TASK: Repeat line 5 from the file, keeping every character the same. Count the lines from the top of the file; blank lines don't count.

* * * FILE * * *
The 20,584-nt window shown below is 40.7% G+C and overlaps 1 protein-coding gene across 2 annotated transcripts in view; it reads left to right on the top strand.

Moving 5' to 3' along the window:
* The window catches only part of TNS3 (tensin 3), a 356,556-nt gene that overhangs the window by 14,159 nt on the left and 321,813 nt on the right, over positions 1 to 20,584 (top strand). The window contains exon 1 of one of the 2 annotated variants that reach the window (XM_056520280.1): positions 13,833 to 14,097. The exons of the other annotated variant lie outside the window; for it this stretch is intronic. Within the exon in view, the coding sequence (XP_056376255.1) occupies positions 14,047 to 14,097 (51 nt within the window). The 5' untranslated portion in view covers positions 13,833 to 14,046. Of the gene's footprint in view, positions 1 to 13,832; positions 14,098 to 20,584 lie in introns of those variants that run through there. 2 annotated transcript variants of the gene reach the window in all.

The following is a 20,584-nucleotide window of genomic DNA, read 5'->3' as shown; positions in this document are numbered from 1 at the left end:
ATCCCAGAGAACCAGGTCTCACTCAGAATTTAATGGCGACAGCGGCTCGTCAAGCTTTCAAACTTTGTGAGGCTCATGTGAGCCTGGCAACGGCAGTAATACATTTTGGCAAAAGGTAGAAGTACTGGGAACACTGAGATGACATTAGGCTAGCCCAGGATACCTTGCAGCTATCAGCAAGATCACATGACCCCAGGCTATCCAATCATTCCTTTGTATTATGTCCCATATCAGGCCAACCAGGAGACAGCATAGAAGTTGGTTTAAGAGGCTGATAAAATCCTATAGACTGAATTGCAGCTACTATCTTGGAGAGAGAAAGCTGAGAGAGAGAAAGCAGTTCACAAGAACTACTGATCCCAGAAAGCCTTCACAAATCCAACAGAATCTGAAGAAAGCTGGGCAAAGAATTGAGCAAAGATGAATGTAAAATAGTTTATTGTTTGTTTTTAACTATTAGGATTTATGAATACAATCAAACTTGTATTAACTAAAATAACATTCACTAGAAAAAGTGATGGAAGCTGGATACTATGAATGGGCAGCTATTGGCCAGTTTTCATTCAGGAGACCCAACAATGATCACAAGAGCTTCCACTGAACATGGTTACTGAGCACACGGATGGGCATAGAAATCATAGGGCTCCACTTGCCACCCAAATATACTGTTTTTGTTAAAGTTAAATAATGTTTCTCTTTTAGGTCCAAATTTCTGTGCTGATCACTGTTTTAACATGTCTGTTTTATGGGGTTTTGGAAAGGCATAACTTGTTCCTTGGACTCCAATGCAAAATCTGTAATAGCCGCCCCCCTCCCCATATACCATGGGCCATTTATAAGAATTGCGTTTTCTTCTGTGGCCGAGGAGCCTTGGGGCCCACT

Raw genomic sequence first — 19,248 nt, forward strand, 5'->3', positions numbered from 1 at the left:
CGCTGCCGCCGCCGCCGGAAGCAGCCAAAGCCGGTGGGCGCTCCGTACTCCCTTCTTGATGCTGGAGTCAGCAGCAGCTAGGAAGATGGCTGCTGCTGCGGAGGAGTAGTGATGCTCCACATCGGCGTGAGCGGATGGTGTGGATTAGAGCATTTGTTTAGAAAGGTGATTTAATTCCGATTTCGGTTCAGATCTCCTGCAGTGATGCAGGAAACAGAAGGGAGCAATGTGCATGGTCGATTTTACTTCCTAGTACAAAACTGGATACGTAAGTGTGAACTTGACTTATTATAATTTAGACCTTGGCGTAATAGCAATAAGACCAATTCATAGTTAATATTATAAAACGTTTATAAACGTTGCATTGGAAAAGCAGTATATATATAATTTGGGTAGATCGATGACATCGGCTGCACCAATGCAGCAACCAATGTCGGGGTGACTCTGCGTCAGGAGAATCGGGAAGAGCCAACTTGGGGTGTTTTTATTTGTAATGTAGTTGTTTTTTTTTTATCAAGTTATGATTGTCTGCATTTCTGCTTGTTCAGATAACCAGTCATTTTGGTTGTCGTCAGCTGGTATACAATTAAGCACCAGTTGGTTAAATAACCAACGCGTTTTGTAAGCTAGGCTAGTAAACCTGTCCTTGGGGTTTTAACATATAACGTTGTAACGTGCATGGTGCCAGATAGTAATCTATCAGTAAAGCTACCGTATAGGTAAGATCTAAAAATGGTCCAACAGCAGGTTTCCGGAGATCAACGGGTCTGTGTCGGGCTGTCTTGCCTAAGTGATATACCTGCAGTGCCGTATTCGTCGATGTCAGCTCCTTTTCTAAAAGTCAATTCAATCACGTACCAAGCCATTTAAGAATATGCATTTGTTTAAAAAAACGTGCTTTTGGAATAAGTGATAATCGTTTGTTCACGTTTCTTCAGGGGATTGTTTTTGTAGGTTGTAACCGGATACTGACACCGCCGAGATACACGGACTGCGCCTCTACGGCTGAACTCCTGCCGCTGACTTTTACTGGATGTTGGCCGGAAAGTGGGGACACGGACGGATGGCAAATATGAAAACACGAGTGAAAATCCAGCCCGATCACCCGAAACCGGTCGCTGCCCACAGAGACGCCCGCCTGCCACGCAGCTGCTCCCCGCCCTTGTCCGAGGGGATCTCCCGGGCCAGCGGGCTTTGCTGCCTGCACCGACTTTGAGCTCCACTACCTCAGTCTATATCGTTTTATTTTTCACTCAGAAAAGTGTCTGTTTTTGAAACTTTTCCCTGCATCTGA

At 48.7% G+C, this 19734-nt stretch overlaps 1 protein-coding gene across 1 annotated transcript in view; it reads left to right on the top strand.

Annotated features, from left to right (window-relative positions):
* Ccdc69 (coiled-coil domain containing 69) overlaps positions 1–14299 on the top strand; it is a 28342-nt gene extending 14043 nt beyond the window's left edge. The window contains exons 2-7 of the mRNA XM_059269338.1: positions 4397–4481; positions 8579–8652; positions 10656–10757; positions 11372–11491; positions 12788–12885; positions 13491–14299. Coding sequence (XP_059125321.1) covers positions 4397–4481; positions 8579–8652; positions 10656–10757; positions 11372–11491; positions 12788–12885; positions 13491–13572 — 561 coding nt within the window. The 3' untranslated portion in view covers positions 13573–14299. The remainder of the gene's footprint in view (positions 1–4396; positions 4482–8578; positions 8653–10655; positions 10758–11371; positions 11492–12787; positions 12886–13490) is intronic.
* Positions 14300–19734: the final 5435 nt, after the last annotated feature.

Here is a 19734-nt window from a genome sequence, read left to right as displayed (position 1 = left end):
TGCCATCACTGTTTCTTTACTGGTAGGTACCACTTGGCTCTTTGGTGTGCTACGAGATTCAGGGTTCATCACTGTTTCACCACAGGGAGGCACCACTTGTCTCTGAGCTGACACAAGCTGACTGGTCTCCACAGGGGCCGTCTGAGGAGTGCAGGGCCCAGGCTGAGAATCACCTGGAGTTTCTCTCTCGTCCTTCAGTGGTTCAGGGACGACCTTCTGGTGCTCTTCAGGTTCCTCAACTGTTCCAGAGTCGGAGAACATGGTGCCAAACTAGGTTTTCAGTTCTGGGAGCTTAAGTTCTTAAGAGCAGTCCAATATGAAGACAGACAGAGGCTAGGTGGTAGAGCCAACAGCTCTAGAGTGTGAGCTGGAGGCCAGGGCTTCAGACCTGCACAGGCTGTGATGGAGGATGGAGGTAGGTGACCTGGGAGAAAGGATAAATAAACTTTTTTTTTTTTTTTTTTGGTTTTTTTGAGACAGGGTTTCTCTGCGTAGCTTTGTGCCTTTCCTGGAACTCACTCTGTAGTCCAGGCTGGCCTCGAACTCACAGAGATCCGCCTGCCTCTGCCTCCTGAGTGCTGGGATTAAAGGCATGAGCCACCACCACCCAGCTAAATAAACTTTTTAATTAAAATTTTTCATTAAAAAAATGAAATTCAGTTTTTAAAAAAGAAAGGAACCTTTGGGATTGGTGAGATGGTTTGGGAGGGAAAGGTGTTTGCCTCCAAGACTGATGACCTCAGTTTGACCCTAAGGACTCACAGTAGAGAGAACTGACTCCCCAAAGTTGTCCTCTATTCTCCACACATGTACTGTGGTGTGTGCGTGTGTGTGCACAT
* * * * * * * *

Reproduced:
ATCCCAGAGAACCAGGTCTCACTCAGAATTTAATGGCGACAGCGGCTCGTCAAGCTTTCAAACTTTGTGAGGCTCATGTGAGCCTGGCAACGGCAGTAATACATTTTGGCAAAAGGTAGAAGTACTGGGAACACTGAGATGACATTAGGCTAGCCCAGGATACCTTGCAGCTATCAGCAAGATCACATGACCCCAGGCTATCCAATCATTCCTTTGTATTATGTCCCATATCAGGCCAACCAGGAGACAGCATAGAAGTTGGTTTAAGAGGCTGATAAAATCCTATAGACTGAATTGCAGCTACTATCTTGGAGAGAGAAAGCTGAGAGAGAGAAAGCAGTTCACAAGAACTACTGATCCCAGAAAGCCTTCACAAATCCAACAGAATCTGAAGAAAGCTGGGCAAAGAATTGAGCAAAGATGAATGTAAAATAGTTTATTGTTTGTTTTTAACTATTAGGATTTATGAATACAATCAAACTTGTATTAACTAAAATAACATTCACTAGAAAAAGTGATGGAAGCTGGATACTATGAATGGGCAGCTATTGGCCAGTTTTCATTCAGGAGACCCAACAATGATCACAAGAGCTTCCACTGAACATGGTTACTGAGCACACGGATGGGCATAGAAATCATAGGGCTCCACTTGCCACCCAAATATACTGTTTTTGTTAAAGTTAAATAATGTTTCTCTTTTAGGTCCAAATTTCTGTGCTGATCACTGTTTTAACATGTCTGTTTTATGGGGTTTTGGAAAGGCATAACTTGTTCCTTGGACTCCAATGCAAAATCTGTAATAGCCGCCCCCCTCCCCATATACCATGGGCCATTTATAAGAATTGCGTTTTCTTCTGTGGCCGAGGAGCCTTGGGGCCCACT